Survival strategies of Escherichia coli and Vibrio spp.: contribution of the viable but nonculturable phenotype to their stress-resistance and persistence in adverse environments



In their natural ecosystems, bacteria are continuously exposed to changing environmental factors including physicochemical parameters (e.g. temperature, pH, etc.), availability of nutrients as well as interaction(s) with other organisms. To increase their tolerance and survival under adverse conditions, bacteria trigger a number of adaptation mechanisms. One of the well-known adaptation responses of the non-spore-forming bacteria is the acquisition of the viable but non-culturable (VBNC) state. This phenotype is induced by different stress factors (e.g. low temperature) and is characterized by the temporal loss of culturability, which can potentially be restored. Moreover, this response can be combined with the bust and boom strategy, which implies the death of the main population of the stressed cells (or their entry into the VBNC state) upon stress, thus enabling the remaining cells (i.e. residual culturable population) to subsist at the expense of the dead or/and VBNC cells. In this review, we discuss the characteristics of the VBNC state, its biological significance and contribution to bacterial survival.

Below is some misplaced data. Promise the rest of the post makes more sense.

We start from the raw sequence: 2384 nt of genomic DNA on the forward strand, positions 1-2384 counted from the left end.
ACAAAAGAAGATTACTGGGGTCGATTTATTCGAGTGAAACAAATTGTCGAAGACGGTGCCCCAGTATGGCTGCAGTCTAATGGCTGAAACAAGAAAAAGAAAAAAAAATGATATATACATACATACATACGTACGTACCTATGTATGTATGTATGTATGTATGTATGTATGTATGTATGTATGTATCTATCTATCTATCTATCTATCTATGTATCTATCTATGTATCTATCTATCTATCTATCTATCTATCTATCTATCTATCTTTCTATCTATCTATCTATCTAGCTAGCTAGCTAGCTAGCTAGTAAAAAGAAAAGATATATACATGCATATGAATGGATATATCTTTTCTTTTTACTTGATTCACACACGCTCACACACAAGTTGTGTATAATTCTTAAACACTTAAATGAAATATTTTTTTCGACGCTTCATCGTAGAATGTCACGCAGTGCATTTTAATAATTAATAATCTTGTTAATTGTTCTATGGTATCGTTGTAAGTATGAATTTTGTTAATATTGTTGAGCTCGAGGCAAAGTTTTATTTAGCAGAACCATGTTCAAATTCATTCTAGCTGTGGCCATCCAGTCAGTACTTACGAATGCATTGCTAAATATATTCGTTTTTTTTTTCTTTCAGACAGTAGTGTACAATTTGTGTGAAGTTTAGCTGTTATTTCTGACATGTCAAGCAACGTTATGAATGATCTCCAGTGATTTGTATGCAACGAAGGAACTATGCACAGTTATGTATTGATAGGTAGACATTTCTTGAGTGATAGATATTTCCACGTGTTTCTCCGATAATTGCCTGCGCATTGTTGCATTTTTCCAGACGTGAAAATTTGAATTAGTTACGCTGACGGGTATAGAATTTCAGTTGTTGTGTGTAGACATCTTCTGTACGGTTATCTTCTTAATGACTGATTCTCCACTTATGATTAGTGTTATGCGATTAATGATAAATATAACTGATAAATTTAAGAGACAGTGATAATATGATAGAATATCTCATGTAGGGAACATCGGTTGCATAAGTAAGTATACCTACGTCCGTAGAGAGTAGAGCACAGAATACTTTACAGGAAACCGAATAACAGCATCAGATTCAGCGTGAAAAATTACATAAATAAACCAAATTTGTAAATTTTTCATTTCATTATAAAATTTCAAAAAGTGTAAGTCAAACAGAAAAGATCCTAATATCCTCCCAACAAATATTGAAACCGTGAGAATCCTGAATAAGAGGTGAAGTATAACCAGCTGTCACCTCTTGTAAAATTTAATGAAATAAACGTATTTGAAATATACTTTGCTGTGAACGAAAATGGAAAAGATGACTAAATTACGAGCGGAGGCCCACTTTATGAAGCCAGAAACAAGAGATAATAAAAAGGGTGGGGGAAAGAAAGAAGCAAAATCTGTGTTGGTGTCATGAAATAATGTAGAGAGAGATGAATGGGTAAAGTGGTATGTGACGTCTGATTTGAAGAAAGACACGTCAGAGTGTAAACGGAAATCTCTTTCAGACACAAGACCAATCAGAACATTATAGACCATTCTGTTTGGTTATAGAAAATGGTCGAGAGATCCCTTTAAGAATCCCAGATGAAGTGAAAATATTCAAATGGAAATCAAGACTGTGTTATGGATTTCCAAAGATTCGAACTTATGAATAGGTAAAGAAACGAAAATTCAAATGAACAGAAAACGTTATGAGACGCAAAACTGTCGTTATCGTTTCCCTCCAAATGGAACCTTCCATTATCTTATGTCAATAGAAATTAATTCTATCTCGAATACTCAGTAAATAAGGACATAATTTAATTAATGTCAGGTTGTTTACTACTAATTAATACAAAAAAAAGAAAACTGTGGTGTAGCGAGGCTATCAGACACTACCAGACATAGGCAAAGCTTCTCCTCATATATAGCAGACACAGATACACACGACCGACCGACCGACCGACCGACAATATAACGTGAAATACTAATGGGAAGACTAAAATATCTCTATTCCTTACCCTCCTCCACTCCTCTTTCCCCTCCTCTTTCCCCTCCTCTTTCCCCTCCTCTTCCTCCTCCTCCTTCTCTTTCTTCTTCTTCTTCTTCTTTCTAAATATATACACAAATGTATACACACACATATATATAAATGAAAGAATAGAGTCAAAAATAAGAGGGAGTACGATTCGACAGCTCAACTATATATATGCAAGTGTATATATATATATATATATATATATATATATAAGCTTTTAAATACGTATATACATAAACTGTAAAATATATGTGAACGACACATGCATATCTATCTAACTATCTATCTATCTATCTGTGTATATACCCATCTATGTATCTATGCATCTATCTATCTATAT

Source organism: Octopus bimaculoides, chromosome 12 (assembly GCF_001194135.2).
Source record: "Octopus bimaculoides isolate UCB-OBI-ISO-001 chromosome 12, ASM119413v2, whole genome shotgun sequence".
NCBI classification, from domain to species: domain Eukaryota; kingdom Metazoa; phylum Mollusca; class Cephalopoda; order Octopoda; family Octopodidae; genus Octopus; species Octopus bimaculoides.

Survival strategy VBNC Bust and boom strategy Resuscitation 


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© Springer Science+Business Media Dordrecht 2017

Authors and Affiliations

  1. 1.Department of Immunology, Microbiology and ParasitologyUniversity of the Basque Country (UPV/EHU)LeioaSpain
  2. 2.IKERBASQUE, Basque Foundation for ScienceBilbaoSpain

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